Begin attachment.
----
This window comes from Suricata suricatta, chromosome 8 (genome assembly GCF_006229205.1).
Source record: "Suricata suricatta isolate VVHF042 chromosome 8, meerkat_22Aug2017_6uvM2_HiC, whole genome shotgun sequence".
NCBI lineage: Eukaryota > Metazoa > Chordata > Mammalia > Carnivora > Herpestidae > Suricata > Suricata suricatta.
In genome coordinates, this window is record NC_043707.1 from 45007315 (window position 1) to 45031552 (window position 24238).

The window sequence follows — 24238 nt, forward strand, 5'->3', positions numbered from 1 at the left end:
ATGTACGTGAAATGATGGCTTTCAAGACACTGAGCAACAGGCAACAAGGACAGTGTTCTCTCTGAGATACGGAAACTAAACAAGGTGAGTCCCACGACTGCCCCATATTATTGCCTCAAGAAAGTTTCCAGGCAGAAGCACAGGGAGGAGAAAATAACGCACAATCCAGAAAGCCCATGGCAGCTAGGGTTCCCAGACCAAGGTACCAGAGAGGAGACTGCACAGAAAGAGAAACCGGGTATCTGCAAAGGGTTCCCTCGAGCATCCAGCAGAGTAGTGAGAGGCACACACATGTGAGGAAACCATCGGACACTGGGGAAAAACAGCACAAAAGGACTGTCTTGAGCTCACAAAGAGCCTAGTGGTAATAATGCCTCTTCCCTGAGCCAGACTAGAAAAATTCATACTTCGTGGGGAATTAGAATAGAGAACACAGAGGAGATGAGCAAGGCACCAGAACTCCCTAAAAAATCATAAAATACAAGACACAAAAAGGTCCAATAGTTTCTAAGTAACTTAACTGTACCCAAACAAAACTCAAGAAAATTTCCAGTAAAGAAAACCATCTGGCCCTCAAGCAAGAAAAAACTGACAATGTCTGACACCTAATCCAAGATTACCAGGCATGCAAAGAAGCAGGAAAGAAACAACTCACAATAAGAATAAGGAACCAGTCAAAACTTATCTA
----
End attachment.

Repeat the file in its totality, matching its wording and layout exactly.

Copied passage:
This window comes from Suricata suricatta, chromosome 8 (genome assembly GCF_006229205.1).
Source record: "Suricata suricatta isolate VVHF042 chromosome 8, meerkat_22Aug2017_6uvM2_HiC, whole genome shotgun sequence".
NCBI lineage: Eukaryota > Metazoa > Chordata > Mammalia > Carnivora > Herpestidae > Suricata > Suricata suricatta.
In genome coordinates, this window is record NC_043707.1 from 45007315 (window position 1) to 45031552 (window position 24238).

The window sequence follows — 24238 nt, forward strand, 5'->3', positions numbered from 1 at the left end:
ATGTACGTGAAATGATGGCTTTCAAGACACTGAGCAACAGGCAACAAGGACAGTGTTCTCTCTGAGATACGGAAACTAAACAAGGTGAGTCCCACGACTGCCCCATATTATTGCCTCAAGAAAGTTTCCAGGCAGAAGCACAGGGAGGAGAAAATAACGCACAATCCAGAAAGCCCATGGCAGCTAGGGTTCCCAGACCAAGGTACCAGAGAGGAGACTGCACAGAAAGAGAAACCGGGTATCTGCAAAGGGTTCCCTCGAGCATCCAGCAGAGTAGTGAGAGGCACACACATGTGAGGAAACCATCGGACACTGGGGAAAAACAGCACAAAAGGACTGTCTTGAGCTCACAAAGAGCCTAGTGGTAATAATGCCTCTTCCCTGAGCCAGACTAGAAAAATTCATACTTCGTGGGGAATTAGAATAGAGAACACAGAGGAGATGAGCAAGGCACCAGAACTCCCTAAAAAATCATAAAATACAAGACACAAAAAGGTCCAATAGTTTCTAAGTAACTTAACTGTACCCAAACAAAACTCAAGAAAATTTCCAGTAAAGAAAACCATCTGGCCCTCAAGCAAGAAAAAACTGACAATGTCTGACACCTAATCCAAGATTACCAGGCATGCAAAGAAGCAGGAAAGAAACAACTCACAATAAGAATAAGGAACCAGTCAAAACTTATCTA